A Motor Programming Task Activates the Prefrontal Cortex More than a Sensitivity-to-Interference Task or an Inhibitory Control Task in Older AdultsReport as inadecuate




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The objectives of this study were to detect age-related differences in activation of the prefrontal cortex PFC during the tasks of hand motions and to determine an activity-related task type activating the PFC. PFC activation during three tasks, three subtests of the Frontal Assessment Battery FAB, was investigated in 77 healthy adults by using near-infrared spectroscopy NIRS. The tasks were a motor programming task FAB 3, a sensitivity-to-interference task FAB 4 and an inhibitory control task FAB 5. We divided participants into three age groups of Younger 20 - 39 years, Middle-aged 40 - 59 years, and Older 60 - 81 years, and compared relative changes in oxygenated hemoglobin concentration in the PFC during the tasks. The activation in the frontal pole FP and the dorsolateral prefrontal cortex DLPFC during a motor programming task and a sensitivity-to-interference task showed no main effects by age. The results indicated that they were not likely to be affected by age-related cognitive decline compared to an inhibitory control task. In addition, in the Older group, a motor programming task induced significantly greater activation than a sensitivi-ty-to-interference task at eleven channels out of twelve on which we focused p < 0.05. It was suggested that some characteristic factors included in the motor programming task such as repetition of a series of hand motions and attention to action have the potential to contribute to PFC activation in older adults. These findings provide a clue to understanding daily activities available to suppress cognitive decline of older adults by activating the PFC.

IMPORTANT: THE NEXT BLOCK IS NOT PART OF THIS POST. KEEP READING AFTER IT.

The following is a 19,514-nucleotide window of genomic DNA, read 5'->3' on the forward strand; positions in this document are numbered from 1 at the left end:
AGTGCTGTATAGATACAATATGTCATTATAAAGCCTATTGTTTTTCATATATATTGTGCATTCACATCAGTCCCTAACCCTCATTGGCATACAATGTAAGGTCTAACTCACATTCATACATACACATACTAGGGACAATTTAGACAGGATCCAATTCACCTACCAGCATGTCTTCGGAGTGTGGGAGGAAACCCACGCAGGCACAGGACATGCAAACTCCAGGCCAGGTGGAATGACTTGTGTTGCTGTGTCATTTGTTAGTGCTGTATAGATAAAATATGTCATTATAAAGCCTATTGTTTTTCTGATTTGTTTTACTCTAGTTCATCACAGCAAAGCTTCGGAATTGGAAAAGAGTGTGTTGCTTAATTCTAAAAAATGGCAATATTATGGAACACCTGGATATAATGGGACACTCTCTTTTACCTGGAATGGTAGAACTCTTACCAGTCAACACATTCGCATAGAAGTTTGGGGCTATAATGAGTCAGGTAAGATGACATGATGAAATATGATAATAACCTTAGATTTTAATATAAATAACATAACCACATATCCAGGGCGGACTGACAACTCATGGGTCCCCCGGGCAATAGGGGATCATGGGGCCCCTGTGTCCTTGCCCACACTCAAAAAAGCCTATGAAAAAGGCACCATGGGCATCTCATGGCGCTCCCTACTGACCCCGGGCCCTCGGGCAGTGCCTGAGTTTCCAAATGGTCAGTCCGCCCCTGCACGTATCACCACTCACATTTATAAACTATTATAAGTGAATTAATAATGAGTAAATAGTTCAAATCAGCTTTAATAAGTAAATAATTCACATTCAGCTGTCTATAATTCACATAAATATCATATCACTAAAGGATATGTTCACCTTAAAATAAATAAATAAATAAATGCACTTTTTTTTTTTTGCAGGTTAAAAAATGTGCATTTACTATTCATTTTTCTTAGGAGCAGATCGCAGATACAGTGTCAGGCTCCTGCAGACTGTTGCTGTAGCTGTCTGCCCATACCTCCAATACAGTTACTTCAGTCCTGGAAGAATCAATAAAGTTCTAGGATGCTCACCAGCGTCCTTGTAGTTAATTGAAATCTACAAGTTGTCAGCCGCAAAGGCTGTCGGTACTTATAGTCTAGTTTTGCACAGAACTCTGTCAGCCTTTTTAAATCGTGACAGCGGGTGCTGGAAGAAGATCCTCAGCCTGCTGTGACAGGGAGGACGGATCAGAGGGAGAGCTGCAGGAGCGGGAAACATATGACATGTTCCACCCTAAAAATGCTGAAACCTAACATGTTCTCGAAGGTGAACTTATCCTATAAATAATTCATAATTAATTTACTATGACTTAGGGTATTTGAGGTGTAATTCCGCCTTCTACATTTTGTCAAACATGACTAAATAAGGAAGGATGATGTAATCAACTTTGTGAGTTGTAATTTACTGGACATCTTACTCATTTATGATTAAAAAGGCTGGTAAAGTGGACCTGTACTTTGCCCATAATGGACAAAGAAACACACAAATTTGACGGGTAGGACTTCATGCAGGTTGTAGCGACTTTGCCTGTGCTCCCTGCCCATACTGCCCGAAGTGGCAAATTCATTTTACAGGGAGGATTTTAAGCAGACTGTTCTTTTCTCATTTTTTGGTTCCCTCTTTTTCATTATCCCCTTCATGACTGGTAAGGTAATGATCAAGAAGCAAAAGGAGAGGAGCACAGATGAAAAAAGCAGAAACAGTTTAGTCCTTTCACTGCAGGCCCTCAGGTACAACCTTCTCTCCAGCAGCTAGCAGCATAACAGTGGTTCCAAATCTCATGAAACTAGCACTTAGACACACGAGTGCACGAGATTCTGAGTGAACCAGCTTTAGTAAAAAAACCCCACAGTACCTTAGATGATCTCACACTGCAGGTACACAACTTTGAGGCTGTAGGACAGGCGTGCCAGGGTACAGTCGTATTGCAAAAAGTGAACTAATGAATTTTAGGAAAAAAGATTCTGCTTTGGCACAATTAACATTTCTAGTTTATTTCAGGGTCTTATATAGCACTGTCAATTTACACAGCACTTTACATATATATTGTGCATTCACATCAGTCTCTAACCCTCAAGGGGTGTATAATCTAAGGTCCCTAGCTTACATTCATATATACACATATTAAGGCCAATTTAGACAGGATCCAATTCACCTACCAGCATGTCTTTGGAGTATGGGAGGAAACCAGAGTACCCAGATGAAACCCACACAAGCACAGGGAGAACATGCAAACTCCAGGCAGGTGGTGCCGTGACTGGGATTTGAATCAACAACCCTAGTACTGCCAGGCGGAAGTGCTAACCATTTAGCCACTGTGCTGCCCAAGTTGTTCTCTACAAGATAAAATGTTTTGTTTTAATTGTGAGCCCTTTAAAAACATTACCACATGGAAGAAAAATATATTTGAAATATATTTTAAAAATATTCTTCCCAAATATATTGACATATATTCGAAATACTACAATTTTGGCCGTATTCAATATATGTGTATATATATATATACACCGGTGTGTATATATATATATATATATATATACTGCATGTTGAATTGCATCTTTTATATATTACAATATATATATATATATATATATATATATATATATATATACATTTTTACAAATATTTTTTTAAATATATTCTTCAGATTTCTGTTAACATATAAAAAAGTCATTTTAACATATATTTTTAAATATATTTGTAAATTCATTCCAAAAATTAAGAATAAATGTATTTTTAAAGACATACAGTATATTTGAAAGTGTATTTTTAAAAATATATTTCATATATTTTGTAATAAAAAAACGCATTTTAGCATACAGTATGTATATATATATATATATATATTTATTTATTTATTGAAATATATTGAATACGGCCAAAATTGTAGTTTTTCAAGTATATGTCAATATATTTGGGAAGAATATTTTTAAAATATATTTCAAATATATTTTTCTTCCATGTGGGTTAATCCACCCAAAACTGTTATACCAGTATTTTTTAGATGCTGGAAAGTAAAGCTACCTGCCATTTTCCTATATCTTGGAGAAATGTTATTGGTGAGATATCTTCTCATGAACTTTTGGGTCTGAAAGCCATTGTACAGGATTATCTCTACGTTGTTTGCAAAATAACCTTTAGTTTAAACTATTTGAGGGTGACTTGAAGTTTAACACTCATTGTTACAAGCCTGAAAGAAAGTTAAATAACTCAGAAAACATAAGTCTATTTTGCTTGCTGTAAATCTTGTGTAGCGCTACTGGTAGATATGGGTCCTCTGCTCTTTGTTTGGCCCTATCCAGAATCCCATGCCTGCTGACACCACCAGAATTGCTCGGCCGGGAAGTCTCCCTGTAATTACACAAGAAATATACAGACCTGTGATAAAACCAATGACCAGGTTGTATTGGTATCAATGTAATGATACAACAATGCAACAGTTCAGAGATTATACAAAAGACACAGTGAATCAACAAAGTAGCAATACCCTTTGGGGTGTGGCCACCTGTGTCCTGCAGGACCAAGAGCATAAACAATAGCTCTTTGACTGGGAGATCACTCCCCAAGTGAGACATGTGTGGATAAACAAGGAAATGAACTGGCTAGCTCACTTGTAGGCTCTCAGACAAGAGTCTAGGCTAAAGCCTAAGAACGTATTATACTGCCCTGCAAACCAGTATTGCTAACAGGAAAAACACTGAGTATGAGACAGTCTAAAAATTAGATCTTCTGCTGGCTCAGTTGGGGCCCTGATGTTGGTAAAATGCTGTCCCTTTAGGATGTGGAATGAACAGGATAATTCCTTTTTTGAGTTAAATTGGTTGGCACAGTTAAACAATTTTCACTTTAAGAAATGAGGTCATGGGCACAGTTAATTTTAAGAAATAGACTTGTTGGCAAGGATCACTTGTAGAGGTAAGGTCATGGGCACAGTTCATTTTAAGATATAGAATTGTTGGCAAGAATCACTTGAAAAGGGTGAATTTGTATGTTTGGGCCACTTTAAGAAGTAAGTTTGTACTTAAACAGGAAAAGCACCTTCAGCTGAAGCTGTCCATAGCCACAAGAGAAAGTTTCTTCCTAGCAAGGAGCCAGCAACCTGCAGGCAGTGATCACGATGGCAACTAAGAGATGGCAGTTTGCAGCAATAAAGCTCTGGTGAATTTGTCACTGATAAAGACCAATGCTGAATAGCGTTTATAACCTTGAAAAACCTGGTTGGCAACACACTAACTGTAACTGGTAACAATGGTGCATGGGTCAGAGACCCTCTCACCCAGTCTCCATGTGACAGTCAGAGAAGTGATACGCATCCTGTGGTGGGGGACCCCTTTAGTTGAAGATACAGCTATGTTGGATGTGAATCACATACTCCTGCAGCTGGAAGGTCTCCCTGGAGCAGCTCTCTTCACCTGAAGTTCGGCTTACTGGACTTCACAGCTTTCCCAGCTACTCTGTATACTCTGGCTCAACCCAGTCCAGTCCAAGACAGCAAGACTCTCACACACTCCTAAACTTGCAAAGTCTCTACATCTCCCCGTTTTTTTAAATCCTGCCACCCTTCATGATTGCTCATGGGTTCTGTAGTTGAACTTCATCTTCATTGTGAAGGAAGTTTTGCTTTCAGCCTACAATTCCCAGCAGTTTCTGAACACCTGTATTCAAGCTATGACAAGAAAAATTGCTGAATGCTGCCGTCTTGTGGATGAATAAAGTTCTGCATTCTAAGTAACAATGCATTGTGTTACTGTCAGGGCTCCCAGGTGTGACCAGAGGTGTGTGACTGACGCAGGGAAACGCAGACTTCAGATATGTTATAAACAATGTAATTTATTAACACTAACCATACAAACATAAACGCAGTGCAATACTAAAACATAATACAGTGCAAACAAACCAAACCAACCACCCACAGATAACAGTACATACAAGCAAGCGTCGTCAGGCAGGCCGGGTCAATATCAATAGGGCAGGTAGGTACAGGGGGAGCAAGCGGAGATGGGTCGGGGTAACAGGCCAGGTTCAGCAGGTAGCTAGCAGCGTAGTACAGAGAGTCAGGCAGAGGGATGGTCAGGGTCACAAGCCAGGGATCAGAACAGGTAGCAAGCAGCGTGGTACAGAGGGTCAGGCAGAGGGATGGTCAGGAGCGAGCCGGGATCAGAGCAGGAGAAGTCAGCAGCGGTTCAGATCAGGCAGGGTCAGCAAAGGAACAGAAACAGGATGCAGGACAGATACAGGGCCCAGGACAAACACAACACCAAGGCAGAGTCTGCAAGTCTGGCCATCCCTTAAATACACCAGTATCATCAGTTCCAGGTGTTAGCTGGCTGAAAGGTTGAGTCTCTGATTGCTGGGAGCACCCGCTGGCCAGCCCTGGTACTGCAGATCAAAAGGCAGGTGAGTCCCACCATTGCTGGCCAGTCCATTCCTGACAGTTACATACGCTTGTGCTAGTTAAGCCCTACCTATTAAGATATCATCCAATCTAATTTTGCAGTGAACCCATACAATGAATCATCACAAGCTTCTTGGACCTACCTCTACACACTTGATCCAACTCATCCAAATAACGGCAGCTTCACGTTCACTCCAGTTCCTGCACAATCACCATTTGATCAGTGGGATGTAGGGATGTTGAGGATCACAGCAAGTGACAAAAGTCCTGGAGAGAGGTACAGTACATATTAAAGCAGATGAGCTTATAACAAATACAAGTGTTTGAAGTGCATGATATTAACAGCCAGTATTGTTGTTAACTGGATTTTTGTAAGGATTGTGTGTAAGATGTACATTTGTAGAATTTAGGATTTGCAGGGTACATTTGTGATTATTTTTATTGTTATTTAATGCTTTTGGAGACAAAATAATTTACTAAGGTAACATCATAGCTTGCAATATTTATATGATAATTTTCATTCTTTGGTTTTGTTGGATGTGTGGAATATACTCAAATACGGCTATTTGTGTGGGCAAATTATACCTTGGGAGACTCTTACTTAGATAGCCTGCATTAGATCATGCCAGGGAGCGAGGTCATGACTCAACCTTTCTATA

KEYWORDS

Frontal Assessment Battery FAB, Working Memory WM, Attention to Action, Cognitive Decline, Near-Infrared Spectroscopy NIRS

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Toyoda, M. , Yokota, Y. and Rodiek, S. 2016 A Motor Programming Task Activates the Prefrontal Cortex More than a Sensitivity-to-Interference Task or an Inhibitory Control Task in Older Adults. Journal of Behavioral and Brain Science, 6, 433-447. doi: 10.4236-jbbs.2016.611040.





Author: Masahiro Toyoda1*, Yuko Yokota1, Susan Rodiek2

Source: http://www.scirp.org/



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